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Leukemia. 1998 Jun;12(6):942-50.

CD34+, kit+, rhodamine123(low) phenotype identifies a marrow cell population highly enriched for human hematopoietic stem cells.

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Department of Pathology and Laboratory Medicine, University of Pennsylvania School of Medicine, Philadelphia 19104, USA.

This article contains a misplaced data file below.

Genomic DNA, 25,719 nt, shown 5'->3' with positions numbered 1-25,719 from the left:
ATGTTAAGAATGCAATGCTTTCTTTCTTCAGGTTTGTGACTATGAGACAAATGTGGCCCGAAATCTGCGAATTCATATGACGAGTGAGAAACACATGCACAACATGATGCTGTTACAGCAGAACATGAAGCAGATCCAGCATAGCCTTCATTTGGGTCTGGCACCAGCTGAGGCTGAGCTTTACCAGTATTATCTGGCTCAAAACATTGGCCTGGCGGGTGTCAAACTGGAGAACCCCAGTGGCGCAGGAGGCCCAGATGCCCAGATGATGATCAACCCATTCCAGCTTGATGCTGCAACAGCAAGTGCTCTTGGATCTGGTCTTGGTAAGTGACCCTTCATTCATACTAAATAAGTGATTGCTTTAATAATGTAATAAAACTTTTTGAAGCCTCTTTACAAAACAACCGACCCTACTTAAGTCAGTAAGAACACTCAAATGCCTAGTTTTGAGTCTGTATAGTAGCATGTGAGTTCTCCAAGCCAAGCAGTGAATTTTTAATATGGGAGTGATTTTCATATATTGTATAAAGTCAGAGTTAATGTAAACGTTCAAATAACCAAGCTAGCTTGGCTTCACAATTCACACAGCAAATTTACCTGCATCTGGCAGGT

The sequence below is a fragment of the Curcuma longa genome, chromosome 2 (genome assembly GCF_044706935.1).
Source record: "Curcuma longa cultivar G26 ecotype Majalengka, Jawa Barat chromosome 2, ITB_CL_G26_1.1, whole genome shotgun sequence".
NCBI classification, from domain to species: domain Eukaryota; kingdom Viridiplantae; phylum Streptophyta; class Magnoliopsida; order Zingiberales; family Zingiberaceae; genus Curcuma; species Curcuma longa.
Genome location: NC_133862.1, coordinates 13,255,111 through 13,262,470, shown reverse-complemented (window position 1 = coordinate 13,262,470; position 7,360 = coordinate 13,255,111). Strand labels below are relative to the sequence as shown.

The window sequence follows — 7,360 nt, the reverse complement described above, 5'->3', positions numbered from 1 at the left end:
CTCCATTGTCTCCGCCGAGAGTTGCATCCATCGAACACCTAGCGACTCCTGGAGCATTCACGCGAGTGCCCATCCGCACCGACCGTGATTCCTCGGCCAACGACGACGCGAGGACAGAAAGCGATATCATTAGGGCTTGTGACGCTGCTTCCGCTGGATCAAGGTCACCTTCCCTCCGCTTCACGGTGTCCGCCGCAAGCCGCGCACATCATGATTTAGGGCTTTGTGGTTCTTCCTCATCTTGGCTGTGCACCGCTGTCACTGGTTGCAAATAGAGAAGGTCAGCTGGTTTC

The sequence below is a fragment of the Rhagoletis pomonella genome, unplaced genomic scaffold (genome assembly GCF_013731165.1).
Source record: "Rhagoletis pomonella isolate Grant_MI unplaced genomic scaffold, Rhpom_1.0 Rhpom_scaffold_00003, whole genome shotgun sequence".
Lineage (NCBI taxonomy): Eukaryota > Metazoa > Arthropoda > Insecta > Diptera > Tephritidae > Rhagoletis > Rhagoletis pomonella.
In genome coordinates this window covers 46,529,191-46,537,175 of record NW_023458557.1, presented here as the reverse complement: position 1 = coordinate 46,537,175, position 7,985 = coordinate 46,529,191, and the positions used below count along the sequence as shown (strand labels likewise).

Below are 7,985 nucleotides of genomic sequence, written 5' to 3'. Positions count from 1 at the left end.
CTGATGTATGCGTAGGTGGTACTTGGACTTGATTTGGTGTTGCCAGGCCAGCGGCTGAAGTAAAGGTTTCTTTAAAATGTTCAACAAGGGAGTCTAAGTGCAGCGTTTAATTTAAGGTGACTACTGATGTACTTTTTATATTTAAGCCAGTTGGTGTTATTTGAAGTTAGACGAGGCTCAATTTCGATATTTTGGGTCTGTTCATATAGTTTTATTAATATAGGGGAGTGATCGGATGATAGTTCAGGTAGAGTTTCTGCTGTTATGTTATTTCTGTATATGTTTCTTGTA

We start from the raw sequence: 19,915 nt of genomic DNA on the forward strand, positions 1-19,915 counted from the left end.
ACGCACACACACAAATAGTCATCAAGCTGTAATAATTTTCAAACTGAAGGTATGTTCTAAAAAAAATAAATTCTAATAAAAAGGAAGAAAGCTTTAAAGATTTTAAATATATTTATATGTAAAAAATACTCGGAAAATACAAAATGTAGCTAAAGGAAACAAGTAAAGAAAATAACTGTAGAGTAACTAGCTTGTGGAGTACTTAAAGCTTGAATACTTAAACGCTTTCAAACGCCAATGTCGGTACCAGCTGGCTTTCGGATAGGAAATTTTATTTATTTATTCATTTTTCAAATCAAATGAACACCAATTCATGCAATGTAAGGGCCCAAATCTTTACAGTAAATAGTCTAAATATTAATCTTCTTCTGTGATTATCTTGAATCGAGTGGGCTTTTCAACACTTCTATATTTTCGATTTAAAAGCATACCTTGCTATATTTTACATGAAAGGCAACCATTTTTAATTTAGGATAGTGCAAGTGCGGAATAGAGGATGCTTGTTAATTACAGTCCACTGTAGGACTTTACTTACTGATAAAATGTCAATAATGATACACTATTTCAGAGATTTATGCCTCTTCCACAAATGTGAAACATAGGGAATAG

We hypothesized that human hematopoietic cells displaying a CD34+, kit-, rhodamine123(low) phenotype would be highly enriched for cells with stem-like properties. To test this hypothesis, we employed fluorescence activated cell sorting (FACS) to isolate cells with this phenotype from normal light density marrow mononuclear cells (MNC). CD34+, kit+, rhodamine123(low) cells comprised from 0.05-0.01% of the total MNC population. They were small, had scant cytoplasm, and contained nuclei with dense, hyperchromatic chromatin and inconspicuous nucleoli. Additional immunophenotyping revealed that these cells were CD33-, CD38-, CD20-, and glycophorin A-. When plated in semisolid cultures containing optimal concentrations of IL-3, GM-CSF, KL, EPO, IL-6, and IL-1 these cells did not form colonies. However, when cultured over irradiated stromal cells, cobblestone areas were observed to form after 3 weeks, and harvested cells were able to initiate long-term cultures. To further demonstrate that these cells were indeed stem like, we also tested their ability to engraft and mature in immunocompromised (SCID) mice. Irradiated (400 cGy) SCID mice were transplanted with 2 x 10(3) candidate stem cells which were then injected with recombinant human growth factors every other day. Two months post-transplant the animals were sacrificed. PCR and FACS analysis of marrow and spleen cell samples revealed the presence of cells expressing human CD45 consistent with engraftment of human stem cells and the establishment of murine-human chimerism. Moreover, MNC isolated from transplanted mice formed unambiguously human BFU-E, CFU-GM and B cell colonies when stimulated with the appropriate growth factors. Accordingly, we have identified a relatively rapid and simple mechanism for isolating primitive human hematopoietic cells with stem cell-like properties. We anticipate that this strategy will be useful for experimental and therapeutic applications that require human stem cells in quantity.

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